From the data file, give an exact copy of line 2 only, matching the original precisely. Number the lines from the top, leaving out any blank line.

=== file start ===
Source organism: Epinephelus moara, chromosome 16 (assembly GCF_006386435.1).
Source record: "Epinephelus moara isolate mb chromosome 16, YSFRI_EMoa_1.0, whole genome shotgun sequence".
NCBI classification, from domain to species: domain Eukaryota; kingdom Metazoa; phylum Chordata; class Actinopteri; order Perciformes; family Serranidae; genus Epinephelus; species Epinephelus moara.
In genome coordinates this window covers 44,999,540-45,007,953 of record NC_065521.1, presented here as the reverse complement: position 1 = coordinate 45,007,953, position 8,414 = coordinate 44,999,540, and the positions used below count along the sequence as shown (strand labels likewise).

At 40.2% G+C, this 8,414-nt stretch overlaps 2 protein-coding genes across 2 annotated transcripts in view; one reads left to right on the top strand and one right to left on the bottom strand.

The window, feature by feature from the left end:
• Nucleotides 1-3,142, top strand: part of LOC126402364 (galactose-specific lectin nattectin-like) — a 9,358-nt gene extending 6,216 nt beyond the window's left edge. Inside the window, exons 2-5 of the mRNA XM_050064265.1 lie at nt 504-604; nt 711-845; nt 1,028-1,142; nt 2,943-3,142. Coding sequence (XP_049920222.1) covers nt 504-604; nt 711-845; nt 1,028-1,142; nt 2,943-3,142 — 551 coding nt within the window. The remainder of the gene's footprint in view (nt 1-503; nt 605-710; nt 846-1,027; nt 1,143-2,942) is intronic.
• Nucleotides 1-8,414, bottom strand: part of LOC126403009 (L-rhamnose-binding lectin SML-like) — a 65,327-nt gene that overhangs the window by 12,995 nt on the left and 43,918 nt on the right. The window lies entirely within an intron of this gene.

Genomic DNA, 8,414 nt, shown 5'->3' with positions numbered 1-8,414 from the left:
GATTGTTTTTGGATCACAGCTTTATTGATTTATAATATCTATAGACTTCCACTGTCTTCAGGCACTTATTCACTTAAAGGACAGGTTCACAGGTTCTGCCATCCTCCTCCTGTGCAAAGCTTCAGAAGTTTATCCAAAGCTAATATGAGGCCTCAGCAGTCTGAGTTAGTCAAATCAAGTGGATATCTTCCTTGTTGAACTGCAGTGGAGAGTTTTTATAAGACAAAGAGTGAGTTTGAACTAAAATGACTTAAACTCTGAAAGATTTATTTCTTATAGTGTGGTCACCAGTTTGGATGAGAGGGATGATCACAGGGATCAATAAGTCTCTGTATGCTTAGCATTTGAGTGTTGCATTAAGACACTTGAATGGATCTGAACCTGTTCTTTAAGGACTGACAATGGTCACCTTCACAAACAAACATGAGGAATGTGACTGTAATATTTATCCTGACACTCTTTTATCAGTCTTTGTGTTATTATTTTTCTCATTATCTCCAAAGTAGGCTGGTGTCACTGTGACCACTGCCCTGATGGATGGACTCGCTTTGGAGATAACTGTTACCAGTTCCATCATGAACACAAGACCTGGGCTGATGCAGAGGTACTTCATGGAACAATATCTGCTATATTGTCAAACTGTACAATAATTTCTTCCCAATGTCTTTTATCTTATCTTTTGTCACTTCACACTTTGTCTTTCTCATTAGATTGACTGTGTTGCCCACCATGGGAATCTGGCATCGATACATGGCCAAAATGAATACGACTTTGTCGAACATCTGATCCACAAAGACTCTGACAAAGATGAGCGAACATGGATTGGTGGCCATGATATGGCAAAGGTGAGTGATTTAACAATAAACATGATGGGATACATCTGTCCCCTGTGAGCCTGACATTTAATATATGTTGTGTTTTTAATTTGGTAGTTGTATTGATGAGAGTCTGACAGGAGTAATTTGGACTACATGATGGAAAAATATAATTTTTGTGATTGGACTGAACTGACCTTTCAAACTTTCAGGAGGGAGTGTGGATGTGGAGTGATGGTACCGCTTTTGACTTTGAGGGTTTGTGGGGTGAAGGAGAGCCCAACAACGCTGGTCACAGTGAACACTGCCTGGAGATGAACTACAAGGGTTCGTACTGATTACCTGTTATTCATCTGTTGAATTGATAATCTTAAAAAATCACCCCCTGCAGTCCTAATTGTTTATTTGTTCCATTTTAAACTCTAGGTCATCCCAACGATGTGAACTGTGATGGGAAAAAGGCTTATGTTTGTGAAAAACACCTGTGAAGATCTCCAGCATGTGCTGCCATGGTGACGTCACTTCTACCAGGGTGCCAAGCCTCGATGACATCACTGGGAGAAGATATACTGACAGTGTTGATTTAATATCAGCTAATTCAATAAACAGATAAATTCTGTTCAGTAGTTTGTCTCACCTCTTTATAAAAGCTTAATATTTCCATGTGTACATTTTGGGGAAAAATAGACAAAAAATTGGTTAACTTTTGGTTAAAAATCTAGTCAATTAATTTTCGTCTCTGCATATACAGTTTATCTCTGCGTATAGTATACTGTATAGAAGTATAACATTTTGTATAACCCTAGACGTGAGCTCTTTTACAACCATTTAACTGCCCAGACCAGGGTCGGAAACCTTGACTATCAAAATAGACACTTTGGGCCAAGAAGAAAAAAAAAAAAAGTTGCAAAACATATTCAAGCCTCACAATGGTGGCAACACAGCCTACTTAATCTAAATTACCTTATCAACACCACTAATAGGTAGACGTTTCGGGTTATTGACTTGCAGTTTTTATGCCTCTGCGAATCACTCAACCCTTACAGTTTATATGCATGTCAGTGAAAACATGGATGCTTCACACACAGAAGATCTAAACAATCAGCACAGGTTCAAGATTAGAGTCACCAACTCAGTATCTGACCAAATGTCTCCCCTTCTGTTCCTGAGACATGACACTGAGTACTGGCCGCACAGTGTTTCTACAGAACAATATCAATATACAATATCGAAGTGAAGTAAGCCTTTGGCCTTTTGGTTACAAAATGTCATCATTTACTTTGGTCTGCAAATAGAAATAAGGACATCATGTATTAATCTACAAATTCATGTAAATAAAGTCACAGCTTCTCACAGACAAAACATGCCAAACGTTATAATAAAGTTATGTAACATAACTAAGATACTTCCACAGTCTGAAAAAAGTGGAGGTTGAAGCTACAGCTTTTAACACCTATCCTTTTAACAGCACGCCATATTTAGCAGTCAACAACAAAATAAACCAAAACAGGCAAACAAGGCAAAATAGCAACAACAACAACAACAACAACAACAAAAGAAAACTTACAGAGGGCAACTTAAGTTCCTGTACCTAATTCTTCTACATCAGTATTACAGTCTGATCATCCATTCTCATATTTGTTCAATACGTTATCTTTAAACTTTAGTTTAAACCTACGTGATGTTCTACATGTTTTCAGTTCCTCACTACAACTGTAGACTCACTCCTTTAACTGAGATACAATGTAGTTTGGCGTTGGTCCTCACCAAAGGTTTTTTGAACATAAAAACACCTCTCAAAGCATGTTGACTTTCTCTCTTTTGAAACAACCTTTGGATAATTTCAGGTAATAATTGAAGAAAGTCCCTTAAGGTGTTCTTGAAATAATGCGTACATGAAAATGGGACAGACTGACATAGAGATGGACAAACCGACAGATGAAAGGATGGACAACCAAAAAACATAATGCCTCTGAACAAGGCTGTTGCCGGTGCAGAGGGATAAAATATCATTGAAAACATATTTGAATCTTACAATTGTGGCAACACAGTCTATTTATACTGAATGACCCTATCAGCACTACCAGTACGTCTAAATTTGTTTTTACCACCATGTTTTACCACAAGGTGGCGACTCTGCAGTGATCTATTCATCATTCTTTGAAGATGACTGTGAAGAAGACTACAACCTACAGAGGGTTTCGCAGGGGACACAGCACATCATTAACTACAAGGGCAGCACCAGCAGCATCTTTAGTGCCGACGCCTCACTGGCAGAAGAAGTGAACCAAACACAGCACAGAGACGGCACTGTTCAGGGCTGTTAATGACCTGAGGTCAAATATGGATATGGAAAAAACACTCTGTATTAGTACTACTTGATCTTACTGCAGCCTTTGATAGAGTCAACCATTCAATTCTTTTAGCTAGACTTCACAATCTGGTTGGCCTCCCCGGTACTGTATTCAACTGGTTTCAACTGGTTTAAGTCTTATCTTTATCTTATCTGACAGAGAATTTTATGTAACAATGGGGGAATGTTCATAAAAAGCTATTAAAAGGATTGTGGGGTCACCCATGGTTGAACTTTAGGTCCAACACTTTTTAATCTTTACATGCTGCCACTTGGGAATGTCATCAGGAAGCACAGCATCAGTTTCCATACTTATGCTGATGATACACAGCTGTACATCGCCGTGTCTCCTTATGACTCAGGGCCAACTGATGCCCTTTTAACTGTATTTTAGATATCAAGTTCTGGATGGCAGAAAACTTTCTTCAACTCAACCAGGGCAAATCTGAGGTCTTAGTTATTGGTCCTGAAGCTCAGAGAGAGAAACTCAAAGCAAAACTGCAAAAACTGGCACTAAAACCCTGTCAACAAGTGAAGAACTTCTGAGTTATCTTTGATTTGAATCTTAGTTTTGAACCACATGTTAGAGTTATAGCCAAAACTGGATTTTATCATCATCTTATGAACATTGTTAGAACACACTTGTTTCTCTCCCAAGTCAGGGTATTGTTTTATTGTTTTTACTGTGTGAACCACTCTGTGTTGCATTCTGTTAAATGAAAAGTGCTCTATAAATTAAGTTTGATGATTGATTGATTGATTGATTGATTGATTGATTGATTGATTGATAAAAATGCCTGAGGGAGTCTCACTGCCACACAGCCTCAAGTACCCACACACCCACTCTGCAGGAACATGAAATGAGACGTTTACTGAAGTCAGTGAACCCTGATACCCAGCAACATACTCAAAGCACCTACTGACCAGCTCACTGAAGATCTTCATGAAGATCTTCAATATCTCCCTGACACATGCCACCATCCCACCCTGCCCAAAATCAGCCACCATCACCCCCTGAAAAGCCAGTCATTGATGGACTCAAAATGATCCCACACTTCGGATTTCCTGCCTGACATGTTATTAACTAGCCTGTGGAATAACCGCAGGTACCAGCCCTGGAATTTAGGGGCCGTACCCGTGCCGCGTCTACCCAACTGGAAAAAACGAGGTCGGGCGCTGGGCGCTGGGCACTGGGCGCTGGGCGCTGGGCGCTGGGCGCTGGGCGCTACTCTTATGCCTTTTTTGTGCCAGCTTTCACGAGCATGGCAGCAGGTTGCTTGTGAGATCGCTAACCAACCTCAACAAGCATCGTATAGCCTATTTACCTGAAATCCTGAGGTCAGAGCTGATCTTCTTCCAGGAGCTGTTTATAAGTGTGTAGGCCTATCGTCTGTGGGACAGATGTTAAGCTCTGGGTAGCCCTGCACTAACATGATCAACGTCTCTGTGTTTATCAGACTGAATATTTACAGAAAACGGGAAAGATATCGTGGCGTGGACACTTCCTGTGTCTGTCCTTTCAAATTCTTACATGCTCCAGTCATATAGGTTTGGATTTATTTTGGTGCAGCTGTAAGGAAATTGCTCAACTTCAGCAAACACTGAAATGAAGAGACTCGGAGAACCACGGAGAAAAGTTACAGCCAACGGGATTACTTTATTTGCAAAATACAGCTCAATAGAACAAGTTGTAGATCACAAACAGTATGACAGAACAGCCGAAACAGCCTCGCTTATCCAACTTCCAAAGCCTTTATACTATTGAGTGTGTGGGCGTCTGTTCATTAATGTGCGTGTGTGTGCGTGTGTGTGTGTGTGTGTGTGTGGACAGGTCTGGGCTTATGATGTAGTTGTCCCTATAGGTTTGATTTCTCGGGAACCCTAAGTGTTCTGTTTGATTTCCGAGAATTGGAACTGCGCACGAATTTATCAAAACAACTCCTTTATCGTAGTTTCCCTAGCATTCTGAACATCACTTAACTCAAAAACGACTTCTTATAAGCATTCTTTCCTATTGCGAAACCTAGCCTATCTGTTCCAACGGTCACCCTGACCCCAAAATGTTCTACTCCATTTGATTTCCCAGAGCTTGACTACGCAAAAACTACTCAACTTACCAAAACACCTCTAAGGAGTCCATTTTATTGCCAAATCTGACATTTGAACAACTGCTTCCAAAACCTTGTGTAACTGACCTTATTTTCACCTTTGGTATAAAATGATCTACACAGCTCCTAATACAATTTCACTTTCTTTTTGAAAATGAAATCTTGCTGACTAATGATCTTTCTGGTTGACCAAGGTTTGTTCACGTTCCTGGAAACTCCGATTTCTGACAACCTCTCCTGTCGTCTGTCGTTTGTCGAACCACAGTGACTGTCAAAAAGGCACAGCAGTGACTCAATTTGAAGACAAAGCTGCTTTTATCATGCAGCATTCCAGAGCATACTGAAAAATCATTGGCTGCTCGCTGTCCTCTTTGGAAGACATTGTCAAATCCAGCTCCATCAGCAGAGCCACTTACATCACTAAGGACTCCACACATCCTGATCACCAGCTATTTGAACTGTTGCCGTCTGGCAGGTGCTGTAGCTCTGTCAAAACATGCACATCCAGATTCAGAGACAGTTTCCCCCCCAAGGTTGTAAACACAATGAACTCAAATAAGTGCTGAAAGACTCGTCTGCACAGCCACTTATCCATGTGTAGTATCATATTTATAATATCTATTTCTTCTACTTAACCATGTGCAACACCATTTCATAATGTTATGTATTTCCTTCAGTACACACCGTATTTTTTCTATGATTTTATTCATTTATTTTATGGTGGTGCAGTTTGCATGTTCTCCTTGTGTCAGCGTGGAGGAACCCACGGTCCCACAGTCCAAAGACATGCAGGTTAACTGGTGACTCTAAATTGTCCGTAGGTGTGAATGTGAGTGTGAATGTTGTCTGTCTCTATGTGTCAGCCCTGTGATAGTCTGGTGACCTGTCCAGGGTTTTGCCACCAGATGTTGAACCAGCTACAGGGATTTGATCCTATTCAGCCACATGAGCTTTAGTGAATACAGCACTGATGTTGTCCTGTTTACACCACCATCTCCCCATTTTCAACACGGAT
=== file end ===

Source record: "Epinephelus moara isolate mb chromosome 16, YSFRI_EMoa_1.0, whole genome shotgun sequence".